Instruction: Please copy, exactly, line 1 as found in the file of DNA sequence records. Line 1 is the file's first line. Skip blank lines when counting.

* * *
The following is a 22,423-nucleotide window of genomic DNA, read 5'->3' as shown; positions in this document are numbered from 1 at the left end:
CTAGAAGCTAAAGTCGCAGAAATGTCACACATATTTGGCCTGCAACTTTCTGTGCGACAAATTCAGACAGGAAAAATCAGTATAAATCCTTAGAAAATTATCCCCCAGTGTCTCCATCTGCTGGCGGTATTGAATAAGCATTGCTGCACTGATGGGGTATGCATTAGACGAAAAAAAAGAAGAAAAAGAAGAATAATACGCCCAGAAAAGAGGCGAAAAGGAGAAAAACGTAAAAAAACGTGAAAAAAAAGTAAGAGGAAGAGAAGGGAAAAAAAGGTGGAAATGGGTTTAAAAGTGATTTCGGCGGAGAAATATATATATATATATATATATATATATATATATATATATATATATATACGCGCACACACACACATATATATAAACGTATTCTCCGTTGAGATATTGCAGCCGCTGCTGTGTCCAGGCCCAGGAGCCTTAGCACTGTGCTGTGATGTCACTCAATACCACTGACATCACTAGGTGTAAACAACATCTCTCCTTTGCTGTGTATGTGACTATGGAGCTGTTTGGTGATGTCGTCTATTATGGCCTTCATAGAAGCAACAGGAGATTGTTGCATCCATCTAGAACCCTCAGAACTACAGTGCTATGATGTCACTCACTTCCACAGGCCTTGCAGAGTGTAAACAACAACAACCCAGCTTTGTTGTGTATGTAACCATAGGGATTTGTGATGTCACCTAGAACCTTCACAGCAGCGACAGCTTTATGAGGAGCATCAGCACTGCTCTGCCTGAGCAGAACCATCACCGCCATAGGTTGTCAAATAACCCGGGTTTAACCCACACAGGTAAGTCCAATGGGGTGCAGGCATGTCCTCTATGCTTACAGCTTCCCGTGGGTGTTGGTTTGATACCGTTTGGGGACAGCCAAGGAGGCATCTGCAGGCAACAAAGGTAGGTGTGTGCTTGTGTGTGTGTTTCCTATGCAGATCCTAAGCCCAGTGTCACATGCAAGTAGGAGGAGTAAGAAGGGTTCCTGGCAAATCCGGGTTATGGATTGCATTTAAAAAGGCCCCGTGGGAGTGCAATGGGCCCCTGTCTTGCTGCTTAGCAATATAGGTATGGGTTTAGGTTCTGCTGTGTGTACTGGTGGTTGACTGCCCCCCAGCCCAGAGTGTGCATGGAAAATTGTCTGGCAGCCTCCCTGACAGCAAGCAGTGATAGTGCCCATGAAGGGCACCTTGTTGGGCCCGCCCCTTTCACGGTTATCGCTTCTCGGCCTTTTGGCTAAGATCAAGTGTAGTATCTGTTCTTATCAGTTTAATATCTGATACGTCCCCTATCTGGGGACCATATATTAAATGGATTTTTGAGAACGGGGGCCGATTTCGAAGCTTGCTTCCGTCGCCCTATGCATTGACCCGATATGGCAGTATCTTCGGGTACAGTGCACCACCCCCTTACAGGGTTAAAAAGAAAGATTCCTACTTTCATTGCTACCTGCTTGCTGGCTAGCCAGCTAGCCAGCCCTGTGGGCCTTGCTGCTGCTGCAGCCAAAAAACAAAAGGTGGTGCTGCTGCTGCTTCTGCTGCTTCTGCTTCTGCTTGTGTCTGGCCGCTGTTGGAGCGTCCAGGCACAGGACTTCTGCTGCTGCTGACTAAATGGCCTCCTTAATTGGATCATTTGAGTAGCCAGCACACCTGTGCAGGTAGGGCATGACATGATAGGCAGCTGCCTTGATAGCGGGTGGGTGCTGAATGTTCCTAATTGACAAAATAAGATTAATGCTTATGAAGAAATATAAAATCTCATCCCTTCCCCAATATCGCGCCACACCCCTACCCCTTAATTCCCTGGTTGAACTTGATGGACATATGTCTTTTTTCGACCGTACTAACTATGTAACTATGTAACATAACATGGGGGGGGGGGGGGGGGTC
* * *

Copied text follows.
The following is a 22,423-nucleotide window of genomic DNA, read 5'->3' as shown; positions in this document are numbered from 1 at the left end: